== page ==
Jerusalem my hometown: The Lionville of Jewish Dreams

I grew up in Lionville, Pennsylvania, a suburb outside of Philadelphia. More country then town back then, I played in the woods and lived a good life there. But, when I was 18, I joined the US Navy and left behind my childhood and the town I once called home.

But, I did dream of another Lionville.

Then one day, I was here. Just like that.

I didn’t know back then that Jerusalem would become my New Lionville. I wouldn’t have thought much about its flag emblazoned with the gold and blue symbol of The Lion of the tribe of Judah. Leaving one Lionville for another and all that took place between that going and this coming has taught me a thing or two about dreams and reality.

Strangely, they both seem to be what we make them.

When I was 16, I applied to work on a kibbutz. But, you know the kind of teenager I was; I daydreamed about doing things more than doing anything substantial about my dreams. I never followed through and never came to Israel. Thus began my life of wandering and wondering. Yes, those two things can sort of go together like peanut butter and jelly.

But, Israel kept coming up in my mind and in my dreams, I imagined the day that I would stand at The Kotel to pray my Jewish dreams.

It strikes me as simply amazing that this one 35 year old dream of coming to live in Jerusalem has now become my reality. Shortly after I made aliyah last year, I did stand at The Kotel and I did pray a Jewish dream. I guess if you really want something bad enough, from your heart, sometimes dreams really do come true, even in spite of life’s doubts, despair, twists and turns. It’s too cliche to write this but my fingers are nevertheless typing these words: Hope springs eternal. If this hadn’t recently become my actual life experience, I’d probably still not know what that means.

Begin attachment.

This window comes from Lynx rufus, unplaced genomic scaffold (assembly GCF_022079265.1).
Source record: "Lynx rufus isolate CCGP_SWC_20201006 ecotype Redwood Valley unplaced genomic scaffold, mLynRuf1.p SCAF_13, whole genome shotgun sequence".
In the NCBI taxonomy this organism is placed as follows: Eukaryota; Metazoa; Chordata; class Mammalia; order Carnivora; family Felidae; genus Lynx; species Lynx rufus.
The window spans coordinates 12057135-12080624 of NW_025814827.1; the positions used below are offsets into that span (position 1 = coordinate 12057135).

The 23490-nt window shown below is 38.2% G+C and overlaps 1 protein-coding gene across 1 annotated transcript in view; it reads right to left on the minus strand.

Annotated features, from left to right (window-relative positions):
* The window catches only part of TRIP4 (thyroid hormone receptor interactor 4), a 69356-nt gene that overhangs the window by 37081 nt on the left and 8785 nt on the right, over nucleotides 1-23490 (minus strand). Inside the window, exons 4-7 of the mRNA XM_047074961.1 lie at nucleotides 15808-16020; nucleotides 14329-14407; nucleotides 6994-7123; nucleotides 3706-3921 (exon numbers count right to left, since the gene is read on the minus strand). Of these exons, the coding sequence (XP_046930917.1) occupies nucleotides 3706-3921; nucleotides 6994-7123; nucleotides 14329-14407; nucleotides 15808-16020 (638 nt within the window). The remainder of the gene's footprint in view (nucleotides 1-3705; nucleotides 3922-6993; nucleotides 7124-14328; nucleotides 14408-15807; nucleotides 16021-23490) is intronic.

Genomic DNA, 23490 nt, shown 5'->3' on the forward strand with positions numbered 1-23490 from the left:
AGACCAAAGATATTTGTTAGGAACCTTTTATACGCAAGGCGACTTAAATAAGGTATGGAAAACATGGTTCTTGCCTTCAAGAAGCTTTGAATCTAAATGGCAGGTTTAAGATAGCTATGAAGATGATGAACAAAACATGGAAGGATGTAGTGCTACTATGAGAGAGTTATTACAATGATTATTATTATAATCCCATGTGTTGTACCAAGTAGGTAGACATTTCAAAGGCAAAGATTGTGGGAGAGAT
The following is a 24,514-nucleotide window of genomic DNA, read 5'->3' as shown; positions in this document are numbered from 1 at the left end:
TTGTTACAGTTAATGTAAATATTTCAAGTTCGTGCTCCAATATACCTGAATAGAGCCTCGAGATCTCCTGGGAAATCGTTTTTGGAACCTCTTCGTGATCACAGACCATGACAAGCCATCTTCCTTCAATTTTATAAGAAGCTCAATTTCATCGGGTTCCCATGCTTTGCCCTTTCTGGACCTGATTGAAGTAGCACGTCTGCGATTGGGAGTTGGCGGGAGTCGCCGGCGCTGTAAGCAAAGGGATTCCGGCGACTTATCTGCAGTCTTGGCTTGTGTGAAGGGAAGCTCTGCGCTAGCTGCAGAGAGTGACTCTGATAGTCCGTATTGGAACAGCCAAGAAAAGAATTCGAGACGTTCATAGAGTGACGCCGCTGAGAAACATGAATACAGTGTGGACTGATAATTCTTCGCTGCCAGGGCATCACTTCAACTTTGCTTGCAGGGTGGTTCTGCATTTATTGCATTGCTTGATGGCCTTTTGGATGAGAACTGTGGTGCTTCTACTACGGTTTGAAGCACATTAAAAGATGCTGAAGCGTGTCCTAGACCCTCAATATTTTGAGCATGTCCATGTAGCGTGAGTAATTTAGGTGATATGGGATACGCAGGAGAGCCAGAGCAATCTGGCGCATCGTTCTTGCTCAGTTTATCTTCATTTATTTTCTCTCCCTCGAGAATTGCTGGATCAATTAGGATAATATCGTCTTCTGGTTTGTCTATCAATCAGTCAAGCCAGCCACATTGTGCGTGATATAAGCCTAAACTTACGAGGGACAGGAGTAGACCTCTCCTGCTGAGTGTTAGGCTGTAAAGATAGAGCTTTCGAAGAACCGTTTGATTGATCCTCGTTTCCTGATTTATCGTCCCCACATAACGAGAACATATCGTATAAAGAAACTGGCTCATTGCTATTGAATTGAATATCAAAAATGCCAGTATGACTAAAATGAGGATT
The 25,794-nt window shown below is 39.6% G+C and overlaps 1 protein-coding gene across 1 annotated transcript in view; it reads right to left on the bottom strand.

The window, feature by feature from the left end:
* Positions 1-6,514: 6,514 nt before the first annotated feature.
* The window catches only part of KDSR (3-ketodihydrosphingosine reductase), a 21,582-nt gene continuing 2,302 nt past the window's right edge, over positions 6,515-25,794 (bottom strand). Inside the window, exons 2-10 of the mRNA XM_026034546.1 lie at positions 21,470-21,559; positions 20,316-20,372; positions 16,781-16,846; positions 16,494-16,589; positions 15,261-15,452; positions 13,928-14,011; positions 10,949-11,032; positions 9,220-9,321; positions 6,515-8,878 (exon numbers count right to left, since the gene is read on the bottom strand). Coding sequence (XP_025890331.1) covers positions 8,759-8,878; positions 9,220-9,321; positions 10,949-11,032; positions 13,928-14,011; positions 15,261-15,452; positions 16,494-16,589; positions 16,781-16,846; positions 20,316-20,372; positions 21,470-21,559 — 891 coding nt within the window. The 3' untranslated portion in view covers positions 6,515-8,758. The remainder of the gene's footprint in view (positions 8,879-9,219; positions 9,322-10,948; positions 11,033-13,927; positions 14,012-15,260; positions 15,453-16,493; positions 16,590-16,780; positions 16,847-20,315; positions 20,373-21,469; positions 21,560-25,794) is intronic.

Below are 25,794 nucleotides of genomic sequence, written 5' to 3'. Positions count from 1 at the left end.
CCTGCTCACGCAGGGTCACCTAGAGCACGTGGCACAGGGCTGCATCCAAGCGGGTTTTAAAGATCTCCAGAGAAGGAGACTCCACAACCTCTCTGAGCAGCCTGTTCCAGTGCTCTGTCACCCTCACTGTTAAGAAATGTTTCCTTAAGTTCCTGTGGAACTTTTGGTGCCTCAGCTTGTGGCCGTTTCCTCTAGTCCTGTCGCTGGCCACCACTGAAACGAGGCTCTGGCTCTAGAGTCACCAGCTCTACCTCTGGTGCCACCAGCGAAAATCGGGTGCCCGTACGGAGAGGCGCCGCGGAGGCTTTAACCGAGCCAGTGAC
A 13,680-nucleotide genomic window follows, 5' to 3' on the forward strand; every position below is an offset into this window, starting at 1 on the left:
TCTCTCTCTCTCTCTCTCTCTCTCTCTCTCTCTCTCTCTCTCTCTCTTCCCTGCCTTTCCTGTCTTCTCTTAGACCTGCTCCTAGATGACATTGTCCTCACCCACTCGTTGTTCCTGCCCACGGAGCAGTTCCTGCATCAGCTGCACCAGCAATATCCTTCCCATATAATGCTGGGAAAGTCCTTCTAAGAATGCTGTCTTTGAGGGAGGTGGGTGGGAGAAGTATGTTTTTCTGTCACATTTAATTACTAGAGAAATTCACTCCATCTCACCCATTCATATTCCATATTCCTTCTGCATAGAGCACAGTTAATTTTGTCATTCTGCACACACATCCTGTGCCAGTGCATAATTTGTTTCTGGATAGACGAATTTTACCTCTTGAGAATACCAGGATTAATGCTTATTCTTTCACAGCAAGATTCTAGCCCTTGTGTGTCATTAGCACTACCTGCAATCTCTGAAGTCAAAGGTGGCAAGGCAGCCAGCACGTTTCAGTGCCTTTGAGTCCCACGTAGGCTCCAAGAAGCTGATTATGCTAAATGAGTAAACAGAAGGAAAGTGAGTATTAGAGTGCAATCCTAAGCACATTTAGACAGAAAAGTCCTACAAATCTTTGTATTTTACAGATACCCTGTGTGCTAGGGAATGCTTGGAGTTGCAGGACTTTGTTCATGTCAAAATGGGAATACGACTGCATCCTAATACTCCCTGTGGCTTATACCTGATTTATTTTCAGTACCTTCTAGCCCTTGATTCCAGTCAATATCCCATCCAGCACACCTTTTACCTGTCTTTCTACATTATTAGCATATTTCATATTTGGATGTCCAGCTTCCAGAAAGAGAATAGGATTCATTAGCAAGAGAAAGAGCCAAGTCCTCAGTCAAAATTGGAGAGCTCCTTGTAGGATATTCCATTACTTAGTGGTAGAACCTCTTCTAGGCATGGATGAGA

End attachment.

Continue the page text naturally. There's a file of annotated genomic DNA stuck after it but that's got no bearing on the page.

But I do now.

Just the other week, Jerusalem Day came and went. I went down to The Kotel again. This time, I carried a Jerusalem City flag with me and waved it around with a friend. There were a lot of Israeli flags but as far as I could tell, we were the only ones waving Jerusalem flags depicting a strong Judah’s Lion standing in front of a shield made of Jerusalem stone surrounded by a two olive branches.

But sometimes people should wake up from dreams and instead, face reality.

I think now is a good time for this whether you are a Jew or not. Whether you are a friend to Israel or not, I think now is a good time to realize what is the real final status and ongoing future of my New Lionville, Jerusalem.

Whether you like it or not, Jerusalem is NOT a divided city. It is ONE city with very diverse neighborhoods all finding very real ways to live together everyday. And, it works, not perfectly but it works just the same. Jews, Arabs, Muslims, Christians, religious, non-religious all finding out how to live in tolerance, one for the other.

Are we segregated into our respective lives and communities? Yes, but this is our choice. No one foists this upon us. We do this out of our own fears and hopes. So what. One day Mashiach will come and the lamb will lie down with the lion. Until then, the light rail is doing a pretty decent job getting us together long enough to see that the other isn’t so terrible.

But I know this sounds very superficial, doesn’t it?

Okay, here’s the cold splash in the face:

In 1967, the Jews won my city back from Jordan. It belongs to Israel now. We won it with our blood. Too bad for the vanquished but this is life as it’s always been.

Jews bled and died for Jerusalem and no Jew who is in touch with reality to any degree (I realize there are a few who aren’t, especially in the academic world, unfortunately) is in any mood to give her back to the losers of the 1967 war or those who sympathize with the losers or those who were taken advantage of by the losers and left holding the bag.